In each issue of the Alternative Law Journal, we run an Opinion. Although not necessarily the Opinion of the issue editors, sometimes it will be an editorial which attempts to unify the issue theme, and will point to issues raised in the edition. Other times, the Opinion will be a controversial piece designed to publicise or encourage discussion on a particular topic. But, no matter what, our Opinions are always worth reading. Here are the Opinions that we have published recently.

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Shrinking democracy with law

David Ritter and Jessica Panegyres

The Australian federal government — and several state governments — are currently seeking to use law to reduce the democratic space available to Australian citizens and even future governments. Legal realist theory tells us that law follows power, in contrast to the legal positivist view that law’s development follows its own internal rules of logic.

In Australia today, the realist thesis is evidenced by several laws currently being pursued or considered by the Australian government, acting under the influence of corporate pressure. Four particularly striking examples illustrate this illiberal and alarming trend.

(2014) 39(4) AltLJ 212


Racial Vilification Law Unites Australians

Tim Soutphommasane

Few political debates have the effect of uniting Australians. Yet, in one sense, the contest over section 18C of the Racial Discrimination Act did precisely that. There has been an emphatic affirmation of our commitment to racial tolerance.

The federal government made the right decision in abandoning its proposed repeal of section 18C. There remains no good or compelling reason for changing the law — let alone in the manner proposed by the government. Its exposure draft, had it been enacted, would have risked emboldening racial prejudice and discrimination. Such concerns were widespread. They came not only from multicultural and Aboriginal communities, but from all sections of Australian society.

(2014) 39(3) AltLJ 150


Using the law to turn down the Vulnerability Thermostat

Graeme Innes

I was a lucky teenager. My family didn’t ‘wrap me in cotton wool’ because of my disability, and I knew the career I wanted when I ‘grew up’. The law.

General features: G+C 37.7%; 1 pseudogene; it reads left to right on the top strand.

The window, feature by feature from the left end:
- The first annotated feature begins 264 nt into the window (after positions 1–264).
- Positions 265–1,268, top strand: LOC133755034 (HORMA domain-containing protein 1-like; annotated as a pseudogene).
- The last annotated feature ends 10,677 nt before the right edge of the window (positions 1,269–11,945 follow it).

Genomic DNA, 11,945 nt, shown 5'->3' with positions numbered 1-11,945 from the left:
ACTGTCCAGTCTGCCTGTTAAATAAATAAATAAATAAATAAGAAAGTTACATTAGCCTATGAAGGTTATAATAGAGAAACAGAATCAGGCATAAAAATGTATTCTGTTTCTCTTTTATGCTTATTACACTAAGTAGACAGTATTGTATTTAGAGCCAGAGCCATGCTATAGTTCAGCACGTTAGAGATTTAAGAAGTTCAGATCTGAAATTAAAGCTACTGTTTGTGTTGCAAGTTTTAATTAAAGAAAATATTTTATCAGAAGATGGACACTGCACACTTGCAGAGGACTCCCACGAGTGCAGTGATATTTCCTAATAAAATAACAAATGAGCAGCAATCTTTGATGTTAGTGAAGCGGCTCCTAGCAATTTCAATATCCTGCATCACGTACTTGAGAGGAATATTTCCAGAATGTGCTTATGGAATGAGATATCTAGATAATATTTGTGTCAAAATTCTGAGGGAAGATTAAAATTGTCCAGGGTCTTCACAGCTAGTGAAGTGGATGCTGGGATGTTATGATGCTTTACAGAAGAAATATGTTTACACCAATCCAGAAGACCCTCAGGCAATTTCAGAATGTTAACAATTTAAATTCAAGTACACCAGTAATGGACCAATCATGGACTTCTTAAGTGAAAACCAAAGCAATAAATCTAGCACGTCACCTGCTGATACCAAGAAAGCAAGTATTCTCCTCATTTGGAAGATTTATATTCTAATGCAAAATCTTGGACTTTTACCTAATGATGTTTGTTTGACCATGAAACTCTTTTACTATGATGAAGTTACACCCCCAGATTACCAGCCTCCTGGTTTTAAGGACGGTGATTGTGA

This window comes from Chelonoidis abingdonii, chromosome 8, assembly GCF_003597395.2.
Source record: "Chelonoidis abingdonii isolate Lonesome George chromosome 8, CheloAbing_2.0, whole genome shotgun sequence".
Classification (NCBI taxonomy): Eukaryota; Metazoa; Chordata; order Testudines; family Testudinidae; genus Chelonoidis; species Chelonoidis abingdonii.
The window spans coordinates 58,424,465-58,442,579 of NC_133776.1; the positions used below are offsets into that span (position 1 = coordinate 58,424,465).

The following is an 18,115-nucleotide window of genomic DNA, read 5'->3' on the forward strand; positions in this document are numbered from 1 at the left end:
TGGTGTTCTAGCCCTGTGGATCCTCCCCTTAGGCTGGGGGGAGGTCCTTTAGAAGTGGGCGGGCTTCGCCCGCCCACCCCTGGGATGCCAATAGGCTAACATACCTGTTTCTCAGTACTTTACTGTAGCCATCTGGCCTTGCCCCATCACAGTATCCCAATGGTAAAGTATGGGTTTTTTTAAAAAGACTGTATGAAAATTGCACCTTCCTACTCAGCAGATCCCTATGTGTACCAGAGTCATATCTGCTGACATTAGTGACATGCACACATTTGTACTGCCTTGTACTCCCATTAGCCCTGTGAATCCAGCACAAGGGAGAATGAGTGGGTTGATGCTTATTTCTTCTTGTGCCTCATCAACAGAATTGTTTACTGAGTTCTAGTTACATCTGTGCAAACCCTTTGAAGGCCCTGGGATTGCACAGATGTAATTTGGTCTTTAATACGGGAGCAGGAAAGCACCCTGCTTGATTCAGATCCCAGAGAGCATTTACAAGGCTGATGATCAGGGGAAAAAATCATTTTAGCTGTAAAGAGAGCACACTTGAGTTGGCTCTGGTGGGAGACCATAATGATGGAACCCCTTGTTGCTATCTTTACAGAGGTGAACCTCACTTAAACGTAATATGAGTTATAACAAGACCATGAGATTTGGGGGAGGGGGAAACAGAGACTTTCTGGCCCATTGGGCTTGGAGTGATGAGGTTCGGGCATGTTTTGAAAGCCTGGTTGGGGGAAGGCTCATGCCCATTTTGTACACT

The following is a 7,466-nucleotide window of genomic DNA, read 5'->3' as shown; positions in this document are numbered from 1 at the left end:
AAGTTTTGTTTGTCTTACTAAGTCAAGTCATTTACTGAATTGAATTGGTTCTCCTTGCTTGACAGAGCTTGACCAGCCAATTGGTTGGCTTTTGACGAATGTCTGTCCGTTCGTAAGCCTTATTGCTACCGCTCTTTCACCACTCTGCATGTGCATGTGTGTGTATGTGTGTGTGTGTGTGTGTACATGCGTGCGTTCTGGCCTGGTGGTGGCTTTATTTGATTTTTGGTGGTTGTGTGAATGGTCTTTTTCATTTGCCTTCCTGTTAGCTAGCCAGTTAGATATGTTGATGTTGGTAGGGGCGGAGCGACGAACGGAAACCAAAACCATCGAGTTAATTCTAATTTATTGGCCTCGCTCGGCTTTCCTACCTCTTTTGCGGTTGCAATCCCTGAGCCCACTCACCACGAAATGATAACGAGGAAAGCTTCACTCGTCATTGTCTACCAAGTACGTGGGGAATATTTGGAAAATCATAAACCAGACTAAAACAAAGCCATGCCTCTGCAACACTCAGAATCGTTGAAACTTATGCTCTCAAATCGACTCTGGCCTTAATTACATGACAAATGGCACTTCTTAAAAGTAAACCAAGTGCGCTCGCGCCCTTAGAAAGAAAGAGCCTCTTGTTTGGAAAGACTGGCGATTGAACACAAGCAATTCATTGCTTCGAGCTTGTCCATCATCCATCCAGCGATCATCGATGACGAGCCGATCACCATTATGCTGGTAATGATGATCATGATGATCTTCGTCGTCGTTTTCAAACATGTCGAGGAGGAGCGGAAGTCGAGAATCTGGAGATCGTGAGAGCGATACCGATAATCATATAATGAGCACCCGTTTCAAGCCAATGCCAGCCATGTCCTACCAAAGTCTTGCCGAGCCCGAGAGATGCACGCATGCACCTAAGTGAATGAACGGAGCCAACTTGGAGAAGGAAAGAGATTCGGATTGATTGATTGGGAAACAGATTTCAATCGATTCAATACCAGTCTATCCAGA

I had a solidly middle-class family, with strong Christian ethics and values. While recognising the strengths of Australian society, I was not content. I saw ‘vulnerability’ and ‘disadvantage’. I wasn’t sure what I could do, but I knew the law would help.

Forty odd years later, as I complete my term as Australia’s Disability Discrimination Commissioner, I can reflect on our society — how it has changed, and whether it has improved. Such reflection is appropriate in this edition of the AltLJ, dealing with vulnerability.

(2014) 39(2) AltLJ 72


Forty years of the Alternative Law Journal

Stephen Keim

In 1974, the Legal Service Bulletin commenced publication as a voice of Fitzroy Legal Service. It quickly became a voice that went well beyond even the community legal service movement as a whole. I still had two full-time and two part-time years of my Arts/Law degree to go.

In Queensland, January 1974 is remembered for the Australia Day floods.

Twelve months later, on the same weekend, Denise and I got married.

(2014) 39(1) AltLJ 2


Law reform — or law deform?

Melissa Castan

The rule of law is often called upon, but less often understood. The High Court’s Chief Justice Gleeson said, in 2001, that ‘the rule of law is such a powerful rhetorical weapon, both in legal and political argument, that care is needed in its deployment.’ So what does it actually mean? The classic modern statement of the meaning of the rule of law was offered by the late Lord Bingham who said, in The Rule of Law (2011), ‘that all persons and authorities within the state, whether public or private, should be bound by and entitled to the benefit of laws publicly made, taking effect (generally) in the future and publicly administered in the courts.’ He went on to explain eight key principles, which included that the ‘the laws of the land should apply equally to all’, and that ‘the law must afford adequate protection of fundamental human rights’.

(2013) 38(4) AltLJ 208


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